asyēdaṁ kāryaṁ kāraṇaṁ saṁyōgi virōdhi samavāyi cēti laiṅgikam । vaiśēṣika-9,2.1 ।

It is the effect or cause of, conjunct with, contradictory to, or combined in, this (cognition produced by the mark of inference). लैङ्गिकम् । Laingikam means produced from Linga or mark. This mark is the medium or instrument of Anumana (inferential cognition) of the Lingi or object (connected to that mark).(Page 279 of Reference [9])

अस्येदं कार्य कारणसम्बन्धश्चावयवाद्भवति । वैशेषिक-९,२.२ ।

asyēdaṁ kārya kāraṇasambandhaścāvayavādbhavati । vaiśēṣika-9,2.2 ।

This sutra explains the relationship between Inference and the law of cause and effect (कार्य कारणसम्बन्ध).

एतेन शाब्दं व्याख्यातम् । वैशेषिक-९,२.३ । ētēna śābdaṁ vyākhyātam । vaiśēṣika-9,2.3 ।

Hereby verbal cognition is explained. (Page 282 of Reference [9])

हेतुरपदेशो लिङ्गं प्रमाणं करणमित्यनर्थान्तरम् । वैशेषिक-९,२.४ । (Vais. Sutr. 9.2.12)[8]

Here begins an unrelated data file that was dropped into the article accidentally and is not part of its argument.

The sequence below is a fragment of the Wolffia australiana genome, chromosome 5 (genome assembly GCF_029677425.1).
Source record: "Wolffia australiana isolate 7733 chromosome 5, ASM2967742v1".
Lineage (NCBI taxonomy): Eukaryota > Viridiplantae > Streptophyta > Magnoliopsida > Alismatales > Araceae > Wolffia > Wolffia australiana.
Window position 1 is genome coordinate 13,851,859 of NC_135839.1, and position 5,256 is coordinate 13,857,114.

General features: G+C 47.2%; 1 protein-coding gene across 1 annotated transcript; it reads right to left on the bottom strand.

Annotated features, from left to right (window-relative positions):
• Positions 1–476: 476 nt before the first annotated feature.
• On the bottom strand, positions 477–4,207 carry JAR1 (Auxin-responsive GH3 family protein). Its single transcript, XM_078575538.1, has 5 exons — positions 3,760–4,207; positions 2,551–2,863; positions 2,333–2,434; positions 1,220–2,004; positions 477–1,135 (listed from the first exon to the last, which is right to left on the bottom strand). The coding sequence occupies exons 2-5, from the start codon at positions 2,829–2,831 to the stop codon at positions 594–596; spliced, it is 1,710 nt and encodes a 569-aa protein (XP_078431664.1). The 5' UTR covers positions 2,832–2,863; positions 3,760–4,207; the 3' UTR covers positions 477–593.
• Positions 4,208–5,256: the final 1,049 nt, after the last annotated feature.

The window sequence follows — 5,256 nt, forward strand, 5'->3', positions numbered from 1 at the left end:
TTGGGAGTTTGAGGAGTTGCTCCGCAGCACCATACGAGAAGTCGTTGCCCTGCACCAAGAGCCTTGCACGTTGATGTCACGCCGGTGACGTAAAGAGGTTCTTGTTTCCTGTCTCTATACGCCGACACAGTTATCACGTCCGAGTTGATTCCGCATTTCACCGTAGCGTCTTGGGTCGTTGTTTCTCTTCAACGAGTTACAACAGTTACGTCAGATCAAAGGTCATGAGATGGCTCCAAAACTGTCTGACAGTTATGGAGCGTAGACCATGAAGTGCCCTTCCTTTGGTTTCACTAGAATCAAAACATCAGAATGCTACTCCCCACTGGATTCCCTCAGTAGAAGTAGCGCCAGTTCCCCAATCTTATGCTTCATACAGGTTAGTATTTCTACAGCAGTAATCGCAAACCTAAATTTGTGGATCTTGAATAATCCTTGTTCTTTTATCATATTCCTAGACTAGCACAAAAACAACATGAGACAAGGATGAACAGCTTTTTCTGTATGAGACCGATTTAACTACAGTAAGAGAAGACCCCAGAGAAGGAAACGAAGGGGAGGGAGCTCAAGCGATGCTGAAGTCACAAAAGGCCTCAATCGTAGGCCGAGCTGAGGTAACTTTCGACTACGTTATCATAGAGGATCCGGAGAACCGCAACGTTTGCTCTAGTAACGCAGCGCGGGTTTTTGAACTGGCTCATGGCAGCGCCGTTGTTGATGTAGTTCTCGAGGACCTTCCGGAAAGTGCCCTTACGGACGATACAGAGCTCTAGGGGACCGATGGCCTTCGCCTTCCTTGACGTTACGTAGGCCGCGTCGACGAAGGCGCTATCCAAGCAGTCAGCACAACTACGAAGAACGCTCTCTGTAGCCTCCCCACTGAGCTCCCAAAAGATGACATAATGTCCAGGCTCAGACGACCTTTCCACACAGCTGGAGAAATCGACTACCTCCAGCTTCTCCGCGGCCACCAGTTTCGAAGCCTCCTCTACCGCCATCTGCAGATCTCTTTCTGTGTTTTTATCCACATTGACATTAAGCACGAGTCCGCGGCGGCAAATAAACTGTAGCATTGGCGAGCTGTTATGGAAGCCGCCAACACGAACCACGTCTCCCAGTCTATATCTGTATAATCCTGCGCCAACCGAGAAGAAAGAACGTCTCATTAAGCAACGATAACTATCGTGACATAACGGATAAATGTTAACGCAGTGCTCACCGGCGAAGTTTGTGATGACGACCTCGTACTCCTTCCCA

hēturapadēśō liṅgaṁ pramāṇaṁ karaṇamityanarthāntaram । vaiśēṣika-9,2.4 । (Vais. Sutr. 9.2.12)

Hetu (हेतुः । reason), Apadesha (अपदेशः । sound or word), Lingam (लिङ्गम् । mark), Pramana (प्रमाणम् । proof), Karana (करणम् । instrument) these are not antonyms. (Page 286 of Reference [9])

Nyaya (4 Pramanas)

According to Nyaya darshana, pramana is the unique operative cause (karana) of pramaa or right knowledge. It is the complex of specific conditions or causes (karana), other than the subject and the object, which invariably produces valid knowledge.

Pratyaksha, Anumana, Upamana and Shabda